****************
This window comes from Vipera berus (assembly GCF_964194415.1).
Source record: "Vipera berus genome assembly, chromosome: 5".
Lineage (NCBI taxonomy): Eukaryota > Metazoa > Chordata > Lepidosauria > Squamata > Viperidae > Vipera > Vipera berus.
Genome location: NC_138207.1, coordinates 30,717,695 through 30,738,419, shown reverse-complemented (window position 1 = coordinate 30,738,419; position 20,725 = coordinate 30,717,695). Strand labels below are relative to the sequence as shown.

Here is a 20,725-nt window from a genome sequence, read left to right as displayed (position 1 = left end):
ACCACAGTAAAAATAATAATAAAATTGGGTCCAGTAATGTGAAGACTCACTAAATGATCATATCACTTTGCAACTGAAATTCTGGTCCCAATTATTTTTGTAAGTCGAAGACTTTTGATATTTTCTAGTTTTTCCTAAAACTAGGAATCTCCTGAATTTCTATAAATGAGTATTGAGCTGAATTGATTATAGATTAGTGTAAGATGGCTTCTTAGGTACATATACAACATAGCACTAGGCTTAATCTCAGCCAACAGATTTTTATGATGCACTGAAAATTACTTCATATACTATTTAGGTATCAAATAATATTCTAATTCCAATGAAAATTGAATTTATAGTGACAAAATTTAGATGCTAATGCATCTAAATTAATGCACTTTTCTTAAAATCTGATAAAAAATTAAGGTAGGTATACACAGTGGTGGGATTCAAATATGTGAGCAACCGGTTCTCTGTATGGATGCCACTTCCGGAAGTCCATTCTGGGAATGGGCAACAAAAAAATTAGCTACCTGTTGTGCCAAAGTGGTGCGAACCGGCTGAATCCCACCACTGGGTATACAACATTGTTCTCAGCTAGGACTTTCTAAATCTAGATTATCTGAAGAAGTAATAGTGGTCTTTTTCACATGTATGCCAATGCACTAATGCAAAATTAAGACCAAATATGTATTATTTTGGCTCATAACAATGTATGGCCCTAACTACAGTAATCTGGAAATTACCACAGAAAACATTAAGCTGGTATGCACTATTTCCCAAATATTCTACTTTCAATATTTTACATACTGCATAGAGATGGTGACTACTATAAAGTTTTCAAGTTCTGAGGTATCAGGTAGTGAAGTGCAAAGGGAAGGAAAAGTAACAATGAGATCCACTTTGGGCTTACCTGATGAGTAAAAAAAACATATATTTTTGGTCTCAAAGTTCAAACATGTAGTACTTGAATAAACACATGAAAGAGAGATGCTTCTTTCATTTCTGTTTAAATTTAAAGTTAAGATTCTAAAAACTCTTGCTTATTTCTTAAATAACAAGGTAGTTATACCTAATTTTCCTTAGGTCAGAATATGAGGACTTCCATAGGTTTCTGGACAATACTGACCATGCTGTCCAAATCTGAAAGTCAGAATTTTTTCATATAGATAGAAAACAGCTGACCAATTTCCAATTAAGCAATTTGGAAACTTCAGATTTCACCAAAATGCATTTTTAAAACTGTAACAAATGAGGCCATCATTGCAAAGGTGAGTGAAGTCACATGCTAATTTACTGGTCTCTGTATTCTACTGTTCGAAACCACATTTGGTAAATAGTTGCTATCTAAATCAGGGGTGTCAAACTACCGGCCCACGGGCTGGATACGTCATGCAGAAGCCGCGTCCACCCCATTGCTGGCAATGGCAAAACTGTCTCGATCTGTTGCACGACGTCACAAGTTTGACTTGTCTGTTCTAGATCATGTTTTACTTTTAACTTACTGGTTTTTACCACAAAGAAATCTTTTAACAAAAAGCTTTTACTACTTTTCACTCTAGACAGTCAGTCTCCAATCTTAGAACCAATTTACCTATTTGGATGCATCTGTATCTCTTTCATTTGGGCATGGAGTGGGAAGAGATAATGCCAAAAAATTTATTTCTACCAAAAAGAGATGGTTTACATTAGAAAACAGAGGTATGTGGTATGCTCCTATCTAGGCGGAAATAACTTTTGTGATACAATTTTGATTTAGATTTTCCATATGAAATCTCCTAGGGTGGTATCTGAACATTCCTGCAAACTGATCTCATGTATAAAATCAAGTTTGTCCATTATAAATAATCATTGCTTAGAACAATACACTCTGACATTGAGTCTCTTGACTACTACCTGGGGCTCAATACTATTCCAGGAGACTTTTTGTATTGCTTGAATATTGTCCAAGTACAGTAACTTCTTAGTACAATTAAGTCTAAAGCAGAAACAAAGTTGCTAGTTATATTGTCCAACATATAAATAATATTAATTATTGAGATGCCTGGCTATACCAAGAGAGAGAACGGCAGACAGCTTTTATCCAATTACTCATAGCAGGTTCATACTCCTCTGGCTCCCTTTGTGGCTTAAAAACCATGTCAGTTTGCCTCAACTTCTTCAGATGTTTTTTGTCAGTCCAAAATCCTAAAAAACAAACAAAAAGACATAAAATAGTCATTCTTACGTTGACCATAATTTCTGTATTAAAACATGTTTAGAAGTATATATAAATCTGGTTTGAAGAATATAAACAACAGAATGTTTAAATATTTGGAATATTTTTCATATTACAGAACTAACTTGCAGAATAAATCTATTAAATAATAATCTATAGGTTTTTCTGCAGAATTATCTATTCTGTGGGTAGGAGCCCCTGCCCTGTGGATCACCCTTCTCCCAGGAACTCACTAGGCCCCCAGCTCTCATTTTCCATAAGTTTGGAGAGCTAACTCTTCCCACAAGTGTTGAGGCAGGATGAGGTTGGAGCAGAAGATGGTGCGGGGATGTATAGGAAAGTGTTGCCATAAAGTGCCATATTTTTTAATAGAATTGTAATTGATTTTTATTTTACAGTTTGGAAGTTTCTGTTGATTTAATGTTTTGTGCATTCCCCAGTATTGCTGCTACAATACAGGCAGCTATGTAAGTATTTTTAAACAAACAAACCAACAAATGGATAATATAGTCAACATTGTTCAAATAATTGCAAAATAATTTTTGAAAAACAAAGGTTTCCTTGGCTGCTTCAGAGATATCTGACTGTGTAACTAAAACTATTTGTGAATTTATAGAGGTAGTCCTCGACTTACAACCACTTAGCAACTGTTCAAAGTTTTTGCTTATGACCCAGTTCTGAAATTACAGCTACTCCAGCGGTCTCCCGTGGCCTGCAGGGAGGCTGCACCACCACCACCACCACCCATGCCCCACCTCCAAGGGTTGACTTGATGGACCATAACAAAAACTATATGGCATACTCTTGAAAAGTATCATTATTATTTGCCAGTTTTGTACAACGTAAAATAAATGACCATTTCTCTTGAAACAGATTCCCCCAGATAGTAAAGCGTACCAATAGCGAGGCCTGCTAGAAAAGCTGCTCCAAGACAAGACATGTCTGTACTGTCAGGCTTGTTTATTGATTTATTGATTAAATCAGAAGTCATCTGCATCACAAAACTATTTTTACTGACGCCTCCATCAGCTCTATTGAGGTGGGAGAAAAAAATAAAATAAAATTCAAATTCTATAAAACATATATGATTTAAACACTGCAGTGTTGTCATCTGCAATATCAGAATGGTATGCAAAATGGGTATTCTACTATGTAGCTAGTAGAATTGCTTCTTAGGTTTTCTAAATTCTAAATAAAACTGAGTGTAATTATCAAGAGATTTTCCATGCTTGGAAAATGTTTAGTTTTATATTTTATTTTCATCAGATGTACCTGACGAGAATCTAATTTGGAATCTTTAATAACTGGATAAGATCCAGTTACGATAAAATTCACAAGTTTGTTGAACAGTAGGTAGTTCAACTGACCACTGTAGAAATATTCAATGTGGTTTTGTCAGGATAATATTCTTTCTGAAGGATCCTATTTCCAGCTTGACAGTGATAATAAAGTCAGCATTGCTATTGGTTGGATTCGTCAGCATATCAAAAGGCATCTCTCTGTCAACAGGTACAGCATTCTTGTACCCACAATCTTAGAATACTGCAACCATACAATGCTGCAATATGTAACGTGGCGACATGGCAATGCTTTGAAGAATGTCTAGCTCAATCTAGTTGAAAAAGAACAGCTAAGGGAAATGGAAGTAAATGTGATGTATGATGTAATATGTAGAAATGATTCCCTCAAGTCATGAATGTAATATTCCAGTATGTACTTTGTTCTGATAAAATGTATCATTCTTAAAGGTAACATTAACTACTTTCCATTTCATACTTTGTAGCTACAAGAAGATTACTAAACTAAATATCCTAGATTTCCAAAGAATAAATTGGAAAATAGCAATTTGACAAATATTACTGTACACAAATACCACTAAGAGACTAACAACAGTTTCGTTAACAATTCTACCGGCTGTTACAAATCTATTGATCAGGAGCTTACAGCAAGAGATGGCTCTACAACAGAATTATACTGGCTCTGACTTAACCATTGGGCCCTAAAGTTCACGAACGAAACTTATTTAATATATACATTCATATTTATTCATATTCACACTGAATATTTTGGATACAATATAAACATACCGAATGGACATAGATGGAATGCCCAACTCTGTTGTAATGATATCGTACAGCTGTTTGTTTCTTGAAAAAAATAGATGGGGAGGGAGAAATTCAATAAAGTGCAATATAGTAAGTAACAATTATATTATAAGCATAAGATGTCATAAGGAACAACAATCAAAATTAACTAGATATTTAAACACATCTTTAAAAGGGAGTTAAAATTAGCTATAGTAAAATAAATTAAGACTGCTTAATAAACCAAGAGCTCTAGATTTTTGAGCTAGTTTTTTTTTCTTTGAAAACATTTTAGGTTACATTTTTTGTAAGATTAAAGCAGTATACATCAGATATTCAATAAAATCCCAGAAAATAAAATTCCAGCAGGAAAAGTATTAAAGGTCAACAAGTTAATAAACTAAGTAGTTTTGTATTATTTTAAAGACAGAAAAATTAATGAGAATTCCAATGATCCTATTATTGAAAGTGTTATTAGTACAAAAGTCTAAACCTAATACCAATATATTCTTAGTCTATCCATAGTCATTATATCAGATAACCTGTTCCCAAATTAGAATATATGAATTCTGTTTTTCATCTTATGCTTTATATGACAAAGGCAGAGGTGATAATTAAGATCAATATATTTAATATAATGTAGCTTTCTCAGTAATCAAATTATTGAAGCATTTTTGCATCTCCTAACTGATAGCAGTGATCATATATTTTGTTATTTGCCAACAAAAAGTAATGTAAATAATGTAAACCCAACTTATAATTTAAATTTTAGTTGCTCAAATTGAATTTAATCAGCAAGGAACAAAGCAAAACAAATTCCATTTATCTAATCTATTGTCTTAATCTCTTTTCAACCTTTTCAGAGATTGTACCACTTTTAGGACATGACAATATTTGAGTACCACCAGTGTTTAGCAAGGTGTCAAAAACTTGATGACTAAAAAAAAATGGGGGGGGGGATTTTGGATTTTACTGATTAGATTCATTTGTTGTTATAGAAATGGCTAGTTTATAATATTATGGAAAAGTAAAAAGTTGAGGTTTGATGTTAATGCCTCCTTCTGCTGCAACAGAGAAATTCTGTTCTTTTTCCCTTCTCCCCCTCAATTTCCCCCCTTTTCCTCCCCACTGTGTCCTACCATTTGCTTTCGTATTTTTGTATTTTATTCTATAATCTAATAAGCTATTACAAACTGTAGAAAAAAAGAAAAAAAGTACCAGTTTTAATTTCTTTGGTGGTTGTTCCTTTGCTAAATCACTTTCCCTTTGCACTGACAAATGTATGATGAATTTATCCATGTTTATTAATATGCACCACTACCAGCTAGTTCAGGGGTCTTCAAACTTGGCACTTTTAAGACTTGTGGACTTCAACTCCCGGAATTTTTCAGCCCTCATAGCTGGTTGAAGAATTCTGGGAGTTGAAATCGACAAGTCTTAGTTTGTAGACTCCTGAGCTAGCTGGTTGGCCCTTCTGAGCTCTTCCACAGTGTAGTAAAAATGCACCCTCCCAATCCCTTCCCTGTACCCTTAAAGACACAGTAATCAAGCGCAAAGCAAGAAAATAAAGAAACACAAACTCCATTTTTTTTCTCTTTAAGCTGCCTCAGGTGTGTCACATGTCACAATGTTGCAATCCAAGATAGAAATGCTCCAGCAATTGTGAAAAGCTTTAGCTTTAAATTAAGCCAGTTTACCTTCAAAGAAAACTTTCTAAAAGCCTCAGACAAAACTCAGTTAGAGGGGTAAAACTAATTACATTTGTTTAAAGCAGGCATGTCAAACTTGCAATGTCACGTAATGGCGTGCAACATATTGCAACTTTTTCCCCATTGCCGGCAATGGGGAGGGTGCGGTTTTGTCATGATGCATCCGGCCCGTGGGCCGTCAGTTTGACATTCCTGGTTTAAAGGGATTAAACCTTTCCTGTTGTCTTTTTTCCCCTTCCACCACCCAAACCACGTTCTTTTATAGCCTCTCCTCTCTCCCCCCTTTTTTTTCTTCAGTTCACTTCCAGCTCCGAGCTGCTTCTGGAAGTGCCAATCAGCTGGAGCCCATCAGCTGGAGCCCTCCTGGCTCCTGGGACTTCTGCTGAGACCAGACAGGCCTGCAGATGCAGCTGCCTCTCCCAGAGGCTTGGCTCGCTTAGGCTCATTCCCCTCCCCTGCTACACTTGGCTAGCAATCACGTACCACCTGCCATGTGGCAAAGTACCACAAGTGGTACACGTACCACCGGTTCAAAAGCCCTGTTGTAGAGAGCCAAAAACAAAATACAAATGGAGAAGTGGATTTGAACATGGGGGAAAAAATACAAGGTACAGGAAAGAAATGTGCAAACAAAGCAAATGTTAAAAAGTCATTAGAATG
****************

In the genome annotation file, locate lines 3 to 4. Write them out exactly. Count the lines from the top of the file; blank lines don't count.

Lineage (NCBI taxonomy): Eukaryota > Metazoa > Chordata > Lepidosauria > Squamata > Viperidae > Vipera > Vipera berus.
Genome location: NC_138207.1, coordinates 30,717,695 through 30,738,419, shown reverse-complemented (window position 1 = coordinate 30,738,419; position 20,725 = coordinate 30,717,695). Strand labels below are relative to the sequence as shown.